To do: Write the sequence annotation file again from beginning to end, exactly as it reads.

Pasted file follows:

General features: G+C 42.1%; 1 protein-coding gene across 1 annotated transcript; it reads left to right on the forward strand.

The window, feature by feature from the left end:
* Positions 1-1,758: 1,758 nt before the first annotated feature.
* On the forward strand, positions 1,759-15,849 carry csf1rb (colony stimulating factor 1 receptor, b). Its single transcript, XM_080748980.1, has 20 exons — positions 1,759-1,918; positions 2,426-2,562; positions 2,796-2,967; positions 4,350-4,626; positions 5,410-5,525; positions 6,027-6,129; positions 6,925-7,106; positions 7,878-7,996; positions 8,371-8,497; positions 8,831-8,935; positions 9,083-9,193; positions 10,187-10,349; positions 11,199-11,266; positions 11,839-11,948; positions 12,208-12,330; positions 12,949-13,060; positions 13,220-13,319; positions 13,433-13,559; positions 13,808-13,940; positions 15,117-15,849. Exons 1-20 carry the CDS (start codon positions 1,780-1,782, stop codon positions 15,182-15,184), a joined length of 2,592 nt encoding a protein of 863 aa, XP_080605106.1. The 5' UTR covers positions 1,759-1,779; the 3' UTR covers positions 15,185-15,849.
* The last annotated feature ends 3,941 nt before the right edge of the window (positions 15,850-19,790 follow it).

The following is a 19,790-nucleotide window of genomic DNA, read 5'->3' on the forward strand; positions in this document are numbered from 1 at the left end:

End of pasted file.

General features: G+C 42.1%; 1 protein-coding gene across 1 annotated transcript; it reads left to right on the forward strand.

The window, feature by feature from the left end:
* Positions 1-1,758: 1,758 nt before the first annotated feature.
* On the forward strand, positions 1,759-15,849 carry csf1rb (colony stimulating factor 1 receptor, b). Its single transcript, XM_080748980.1, has 20 exons — positions 1,759-1,918; positions 2,426-2,562; positions 2,796-2,967; positions 4,350-4,626; positions 5,410-5,525; positions 6,027-6,129; positions 6,925-7,106; positions 7,878-7,996; positions 8,371-8,497; positions 8,831-8,935; positions 9,083-9,193; positions 10,187-10,349; positions 11,199-11,266; positions 11,839-11,948; positions 12,208-12,330; positions 12,949-13,060; positions 13,220-13,319; positions 13,433-13,559; positions 13,808-13,940; positions 15,117-15,849. Exons 1-20 carry the CDS (start codon positions 1,780-1,782, stop codon positions 15,182-15,184), a joined length of 2,592 nt encoding a protein of 863 aa, XP_080605106.1. The 5' UTR covers positions 1,759-1,779; the 3' UTR covers positions 15,185-15,849.
* The last annotated feature ends 3,941 nt before the right edge of the window (positions 15,850-19,790 follow it).

The following is a 19,790-nucleotide window of genomic DNA, read 5'->3' on the forward strand; positions in this document are numbered from 1 at the left end: